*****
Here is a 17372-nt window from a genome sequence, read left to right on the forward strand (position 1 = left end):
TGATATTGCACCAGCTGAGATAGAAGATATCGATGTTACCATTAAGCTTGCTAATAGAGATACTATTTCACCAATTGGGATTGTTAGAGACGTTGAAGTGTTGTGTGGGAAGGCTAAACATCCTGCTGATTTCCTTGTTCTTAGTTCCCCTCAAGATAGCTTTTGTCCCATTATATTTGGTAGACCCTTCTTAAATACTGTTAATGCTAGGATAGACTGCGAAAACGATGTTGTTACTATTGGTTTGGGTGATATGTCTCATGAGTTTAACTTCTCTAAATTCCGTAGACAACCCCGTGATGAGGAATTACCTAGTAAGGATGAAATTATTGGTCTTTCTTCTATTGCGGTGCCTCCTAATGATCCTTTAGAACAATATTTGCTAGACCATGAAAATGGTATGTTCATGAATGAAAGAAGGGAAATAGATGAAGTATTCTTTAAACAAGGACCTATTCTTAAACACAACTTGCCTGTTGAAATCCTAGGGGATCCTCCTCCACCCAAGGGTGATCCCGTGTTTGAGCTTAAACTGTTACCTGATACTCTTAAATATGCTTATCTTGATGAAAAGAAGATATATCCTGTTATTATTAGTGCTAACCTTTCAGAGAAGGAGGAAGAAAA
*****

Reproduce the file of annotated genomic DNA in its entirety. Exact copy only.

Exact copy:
Here is a 17372-nt window from a genome sequence, read left to right on the forward strand (position 1 = left end):
TGATATTGCACCAGCTGAGATAGAAGATATCGATGTTACCATTAAGCTTGCTAATAGAGATACTATTTCACCAATTGGGATTGTTAGAGACGTTGAAGTGTTGTGTGGGAAGGCTAAACATCCTGCTGATTTCCTTGTTCTTAGTTCCCCTCAAGATAGCTTTTGTCCCATTATATTTGGTAGACCCTTCTTAAATACTGTTAATGCTAGGATAGACTGCGAAAACGATGTTGTTACTATTGGTTTGGGTGATATGTCTCATGAGTTTAACTTCTCTAAATTCCGTAGACAACCCCGTGATGAGGAATTACCTAGTAAGGATGAAATTATTGGTCTTTCTTCTATTGCGGTGCCTCCTAATGATCCTTTAGAACAATATTTGCTAGACCATGAAAATGGTATGTTCATGAATGAAAGAAGGGAAATAGATGAAGTATTCTTTAAACAAGGACCTATTCTTAAACACAACTTGCCTGTTGAAATCCTAGGGGATCCTCCTCCACCCAAGGGTGATCCCGTGTTTGAGCTTAAACTGTTACCTGATACTCTTAAATATGCTTATCTTGATGAAAAGAAGATATATCCTGTTATTATTAGTGCTAACCTTTCAGAGAAGGAGGAAGAAAA